While everyone (including me) was busy blasting North Carolina for its latest (unconstitutional) effort to undo marriage equality, the Texas Senate quietly passed a bill that would allow county clerks to refuse marriage licenses to same-sex couples if marriage equality violates the clerk’s “sincerely held religious belief.” Senate Bill 522 passed the Senate Tuesday on a primarily partisan vote, and now heads to the Republican-controlled House.
If the tactic sounds familiar, it should. The “religious recusal” of a state employee was made infamous in 2015 by Kentucky clerk Kim Davis, and was a central feature of the 2016 Mississippi “religious freedom” bill that’s been put on hold by a federal judge for likely violating the Constitution’s Establishment Clause. The failure of both of those cases could eventually spell doom for the Texas bill, but given the GOP control of all of the Lone Star state’s branches of government, it seems unlikely that some silly little constitutional concerns would stand in the way of seizing an opportunity to humiliate LGBT Texans. (Don’t forget, this is the state where the Attorney General considers passing a transphobic North-Carolina-style “bathroom bill” one of his key “legislative priorities,” according to the Texas Tribune.)
And make no mistake: the bill is absolutely about humiliating tax-paying, law-abiding residents who dare to ask their elected officials to perform a key function of their official capacity, and legally recognize a marriage between two people of the same sex. While several county clerks offices have already implemented procedures to allow clerks to hand off marriage license duties to another clerk if they have a religious conviction, SB 522 goes much further, the Tribune notes. The bill goes into great detail about the chain of recusal, laying out the protocol if a county clerk, their deputy clerk, and a local magistrate all profess this deeply held conviction that “man shall not lie with mankind,” to paraphrase an old book.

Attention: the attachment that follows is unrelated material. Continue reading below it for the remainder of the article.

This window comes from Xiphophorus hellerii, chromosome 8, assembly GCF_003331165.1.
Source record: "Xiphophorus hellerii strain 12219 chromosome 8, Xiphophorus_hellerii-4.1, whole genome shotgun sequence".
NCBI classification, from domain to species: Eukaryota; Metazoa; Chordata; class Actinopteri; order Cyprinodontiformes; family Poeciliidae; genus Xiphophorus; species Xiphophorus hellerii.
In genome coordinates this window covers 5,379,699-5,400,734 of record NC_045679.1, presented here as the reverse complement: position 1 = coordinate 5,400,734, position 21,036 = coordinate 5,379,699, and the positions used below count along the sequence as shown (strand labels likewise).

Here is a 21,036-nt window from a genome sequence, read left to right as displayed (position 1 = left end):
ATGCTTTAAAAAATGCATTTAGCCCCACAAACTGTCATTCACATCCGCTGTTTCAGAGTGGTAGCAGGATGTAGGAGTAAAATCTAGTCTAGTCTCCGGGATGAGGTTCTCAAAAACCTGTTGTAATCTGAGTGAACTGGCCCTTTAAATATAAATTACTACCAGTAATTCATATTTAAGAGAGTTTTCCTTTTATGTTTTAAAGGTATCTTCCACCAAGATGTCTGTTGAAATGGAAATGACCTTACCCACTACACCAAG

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Sure, the procedural details of the bill could just be considered housekeeping, but simply reading the protocol for who can issue a license if those elected to do so refuse is daunting. If a county clerk, their deputy clerks, and a judge all refuse to sign and issue a marriage license to a same-sex couple, the bill allows the clerk to appoint someone—who need not be employed by or appointed by the state, county, or locality—who can administer the oath and sign the license.
Imagine if you’re a same-sex couple living in Texas who has decided it’s time to make it legal. You and your partner, and maybe some close friends or family, trek down to the county clerk’s office with all the necessary documentation and fees in hand. But when you arrive, the clerk who is supposed to serve you says her faith won’t allow her to do so. (And she’s signed the paperwork SB 522 requires to claim such a religious exemption from the scope of her job.)
So you and your partner are left standing at the desk as the clerk wanders through the office, looking for someone who will solemnize your commitment. Maybe the clerk will find a sympathetic colleague, but maybe she won’t. Maybe you and your spouse live in a small town where the clerk’s office is staffed by a handful of individuals who all hold the same “sincere religious belief” that you and your future spouse are sinners unworthy of legal recognition.
After an untold amount of time waiting at the clerk’s office, hoping someone will see fit to issue two consenting, committed adults a marriage license, the first clerk returns and informs you they found an intern who will issue the oath. Or maybe the clerk couldn’t find anyone in the office willing to administer the oath, so they ask the other citizens gathered at the office, or step outside and ask passersby if they’d be willing to marry a pair of dirty homos. Then you wait a while longer while the decent person who agreed to do an elected official’s job is briefed on their newfound duties and sworn in to perform them.
So much for your “special day” being filled with nothing but love, joy, and hope for a bright future together.
That last scenario is admittedly extreme, but it would be entirely permissible if SB 522 becomes law. The bill also highlights the fact that Texas marital code still only identifies “a man and a woman” as the two parties who may apply for a marriage license. Even for Texas Republicans, this bill is a mean-spirited (though not at all unprecedented) attempt to circumvent the Supreme Court’s ruling on marriage equality in pursuit of accommodating a vocal minority who claim their faith trumps their neighbors’ pursuit of life, liberty, and happiness.